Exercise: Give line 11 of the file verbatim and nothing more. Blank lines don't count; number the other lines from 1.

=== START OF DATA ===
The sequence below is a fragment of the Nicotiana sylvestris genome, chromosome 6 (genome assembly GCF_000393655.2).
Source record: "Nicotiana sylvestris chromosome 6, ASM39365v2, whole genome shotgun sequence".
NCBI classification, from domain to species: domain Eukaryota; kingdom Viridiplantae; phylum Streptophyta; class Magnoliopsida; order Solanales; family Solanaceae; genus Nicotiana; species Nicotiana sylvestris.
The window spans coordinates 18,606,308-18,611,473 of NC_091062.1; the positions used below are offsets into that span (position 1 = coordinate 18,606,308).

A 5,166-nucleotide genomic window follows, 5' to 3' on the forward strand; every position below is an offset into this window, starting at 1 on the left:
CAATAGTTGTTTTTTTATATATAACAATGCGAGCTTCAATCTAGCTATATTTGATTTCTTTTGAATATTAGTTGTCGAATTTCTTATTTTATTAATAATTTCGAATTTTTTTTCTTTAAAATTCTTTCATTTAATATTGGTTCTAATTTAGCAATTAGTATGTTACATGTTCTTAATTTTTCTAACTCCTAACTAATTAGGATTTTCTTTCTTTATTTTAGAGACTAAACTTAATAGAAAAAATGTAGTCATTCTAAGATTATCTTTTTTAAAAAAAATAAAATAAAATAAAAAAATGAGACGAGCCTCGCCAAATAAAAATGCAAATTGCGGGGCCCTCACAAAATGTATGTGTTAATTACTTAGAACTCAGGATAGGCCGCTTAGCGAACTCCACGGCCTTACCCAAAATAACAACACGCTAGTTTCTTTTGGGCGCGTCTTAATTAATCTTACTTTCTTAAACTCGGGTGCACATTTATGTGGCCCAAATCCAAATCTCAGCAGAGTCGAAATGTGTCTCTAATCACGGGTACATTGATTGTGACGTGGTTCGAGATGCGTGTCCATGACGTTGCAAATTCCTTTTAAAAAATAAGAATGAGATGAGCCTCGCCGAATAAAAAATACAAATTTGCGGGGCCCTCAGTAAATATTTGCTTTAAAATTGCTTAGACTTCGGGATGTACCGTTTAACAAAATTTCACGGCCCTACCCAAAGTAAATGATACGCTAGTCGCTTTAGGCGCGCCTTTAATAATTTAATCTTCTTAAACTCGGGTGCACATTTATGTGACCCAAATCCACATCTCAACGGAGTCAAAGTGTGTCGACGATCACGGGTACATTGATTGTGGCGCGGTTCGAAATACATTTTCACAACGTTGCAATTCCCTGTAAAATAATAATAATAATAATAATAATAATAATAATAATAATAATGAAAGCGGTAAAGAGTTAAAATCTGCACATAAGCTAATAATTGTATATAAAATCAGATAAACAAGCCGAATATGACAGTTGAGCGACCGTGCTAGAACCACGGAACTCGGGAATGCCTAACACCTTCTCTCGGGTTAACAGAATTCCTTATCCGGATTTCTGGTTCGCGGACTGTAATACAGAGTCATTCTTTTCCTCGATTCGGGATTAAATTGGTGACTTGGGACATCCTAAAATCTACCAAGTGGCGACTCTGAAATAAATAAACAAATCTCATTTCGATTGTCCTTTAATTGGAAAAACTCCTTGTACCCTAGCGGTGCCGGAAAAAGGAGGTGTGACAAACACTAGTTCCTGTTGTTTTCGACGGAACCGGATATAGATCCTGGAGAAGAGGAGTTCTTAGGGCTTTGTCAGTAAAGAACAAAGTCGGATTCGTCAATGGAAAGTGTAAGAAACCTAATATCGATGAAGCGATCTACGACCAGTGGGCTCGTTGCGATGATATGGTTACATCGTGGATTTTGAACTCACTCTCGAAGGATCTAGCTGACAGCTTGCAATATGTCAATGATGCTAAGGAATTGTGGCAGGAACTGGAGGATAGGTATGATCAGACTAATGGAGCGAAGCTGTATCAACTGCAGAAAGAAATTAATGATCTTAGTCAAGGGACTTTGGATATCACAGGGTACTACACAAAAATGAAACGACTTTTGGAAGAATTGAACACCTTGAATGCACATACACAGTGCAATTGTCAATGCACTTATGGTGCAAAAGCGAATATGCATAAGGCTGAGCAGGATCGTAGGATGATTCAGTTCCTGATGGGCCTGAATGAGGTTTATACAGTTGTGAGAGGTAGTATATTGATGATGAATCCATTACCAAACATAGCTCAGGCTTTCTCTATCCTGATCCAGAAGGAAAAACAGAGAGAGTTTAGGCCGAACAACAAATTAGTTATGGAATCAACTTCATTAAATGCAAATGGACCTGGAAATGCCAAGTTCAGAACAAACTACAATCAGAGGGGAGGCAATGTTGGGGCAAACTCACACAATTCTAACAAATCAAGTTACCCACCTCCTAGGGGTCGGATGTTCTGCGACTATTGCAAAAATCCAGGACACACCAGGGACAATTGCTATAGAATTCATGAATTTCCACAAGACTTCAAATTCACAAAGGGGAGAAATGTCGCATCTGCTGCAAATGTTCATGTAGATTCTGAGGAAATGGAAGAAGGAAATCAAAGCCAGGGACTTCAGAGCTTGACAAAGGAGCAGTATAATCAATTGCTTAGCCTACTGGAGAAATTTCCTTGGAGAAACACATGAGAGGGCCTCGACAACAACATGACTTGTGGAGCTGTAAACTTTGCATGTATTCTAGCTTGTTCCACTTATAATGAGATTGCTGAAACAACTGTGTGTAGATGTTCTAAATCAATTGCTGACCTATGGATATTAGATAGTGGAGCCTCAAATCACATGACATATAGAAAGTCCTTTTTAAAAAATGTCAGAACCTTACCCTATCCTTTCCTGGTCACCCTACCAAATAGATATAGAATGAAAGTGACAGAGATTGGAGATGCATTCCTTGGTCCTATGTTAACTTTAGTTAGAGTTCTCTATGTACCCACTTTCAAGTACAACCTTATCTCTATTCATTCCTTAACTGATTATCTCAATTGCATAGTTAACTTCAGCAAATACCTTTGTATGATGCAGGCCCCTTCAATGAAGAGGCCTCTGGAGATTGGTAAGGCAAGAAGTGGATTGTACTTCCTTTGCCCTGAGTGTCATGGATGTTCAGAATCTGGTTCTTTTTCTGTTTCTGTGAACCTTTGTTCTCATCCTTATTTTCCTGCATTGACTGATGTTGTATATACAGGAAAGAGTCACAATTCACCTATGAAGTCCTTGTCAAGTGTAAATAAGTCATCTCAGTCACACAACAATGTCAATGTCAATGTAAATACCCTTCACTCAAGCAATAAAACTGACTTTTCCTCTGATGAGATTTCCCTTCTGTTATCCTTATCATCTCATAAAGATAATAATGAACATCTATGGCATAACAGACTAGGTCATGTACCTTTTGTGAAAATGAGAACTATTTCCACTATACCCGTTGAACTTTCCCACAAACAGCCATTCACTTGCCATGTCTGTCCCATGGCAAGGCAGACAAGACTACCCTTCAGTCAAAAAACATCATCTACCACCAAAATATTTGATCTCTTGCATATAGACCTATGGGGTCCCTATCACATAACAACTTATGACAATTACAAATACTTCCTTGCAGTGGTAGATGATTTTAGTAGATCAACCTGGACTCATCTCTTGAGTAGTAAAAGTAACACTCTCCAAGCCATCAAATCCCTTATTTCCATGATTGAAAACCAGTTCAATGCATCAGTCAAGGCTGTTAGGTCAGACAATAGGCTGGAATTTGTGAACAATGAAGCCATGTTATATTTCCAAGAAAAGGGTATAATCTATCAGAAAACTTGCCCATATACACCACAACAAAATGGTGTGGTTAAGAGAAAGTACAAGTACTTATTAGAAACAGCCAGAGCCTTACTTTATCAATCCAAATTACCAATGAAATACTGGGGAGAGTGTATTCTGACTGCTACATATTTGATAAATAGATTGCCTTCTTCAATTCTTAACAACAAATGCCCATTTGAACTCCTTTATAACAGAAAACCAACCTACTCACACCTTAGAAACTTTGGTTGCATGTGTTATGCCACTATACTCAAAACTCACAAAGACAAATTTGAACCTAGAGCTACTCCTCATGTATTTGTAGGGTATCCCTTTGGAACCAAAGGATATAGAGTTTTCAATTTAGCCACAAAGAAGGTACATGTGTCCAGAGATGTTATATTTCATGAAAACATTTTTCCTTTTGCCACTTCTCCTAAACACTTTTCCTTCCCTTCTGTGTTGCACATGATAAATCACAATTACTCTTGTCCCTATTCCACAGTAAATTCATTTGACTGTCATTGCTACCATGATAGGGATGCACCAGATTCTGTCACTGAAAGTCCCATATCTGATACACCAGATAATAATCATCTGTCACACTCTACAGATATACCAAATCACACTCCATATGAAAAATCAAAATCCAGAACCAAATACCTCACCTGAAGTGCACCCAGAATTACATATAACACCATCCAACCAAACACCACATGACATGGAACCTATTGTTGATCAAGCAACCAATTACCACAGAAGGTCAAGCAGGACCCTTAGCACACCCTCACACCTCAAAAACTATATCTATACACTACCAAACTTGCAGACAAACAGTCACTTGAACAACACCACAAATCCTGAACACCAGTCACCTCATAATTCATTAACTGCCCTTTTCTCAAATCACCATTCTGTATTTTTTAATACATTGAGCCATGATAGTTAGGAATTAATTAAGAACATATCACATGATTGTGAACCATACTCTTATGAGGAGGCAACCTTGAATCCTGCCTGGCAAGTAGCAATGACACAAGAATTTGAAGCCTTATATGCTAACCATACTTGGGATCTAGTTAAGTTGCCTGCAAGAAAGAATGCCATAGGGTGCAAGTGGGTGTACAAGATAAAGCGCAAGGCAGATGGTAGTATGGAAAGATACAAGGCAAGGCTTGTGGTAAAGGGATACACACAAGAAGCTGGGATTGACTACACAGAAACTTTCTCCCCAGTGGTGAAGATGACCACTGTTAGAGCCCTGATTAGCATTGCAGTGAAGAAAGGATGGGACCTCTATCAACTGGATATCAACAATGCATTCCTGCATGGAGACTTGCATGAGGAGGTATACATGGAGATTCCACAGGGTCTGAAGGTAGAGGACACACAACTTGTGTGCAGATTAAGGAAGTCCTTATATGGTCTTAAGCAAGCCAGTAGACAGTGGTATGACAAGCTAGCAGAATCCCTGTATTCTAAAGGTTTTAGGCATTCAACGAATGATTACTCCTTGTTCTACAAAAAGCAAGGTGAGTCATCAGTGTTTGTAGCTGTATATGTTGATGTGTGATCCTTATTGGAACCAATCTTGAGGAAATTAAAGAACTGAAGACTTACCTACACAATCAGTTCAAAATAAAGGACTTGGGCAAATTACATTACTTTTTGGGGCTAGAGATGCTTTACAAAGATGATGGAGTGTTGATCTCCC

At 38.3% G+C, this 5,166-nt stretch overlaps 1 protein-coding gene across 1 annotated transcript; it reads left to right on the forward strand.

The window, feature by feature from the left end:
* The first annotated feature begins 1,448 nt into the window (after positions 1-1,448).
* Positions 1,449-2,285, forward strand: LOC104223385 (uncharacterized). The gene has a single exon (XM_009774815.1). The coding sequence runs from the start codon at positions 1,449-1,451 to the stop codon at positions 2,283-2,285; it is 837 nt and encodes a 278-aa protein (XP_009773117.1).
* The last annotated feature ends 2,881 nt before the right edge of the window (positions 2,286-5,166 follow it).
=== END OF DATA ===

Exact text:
* The last annotated feature ends 2,881 nt before the right edge of the window (positions 2,286-5,166 follow it).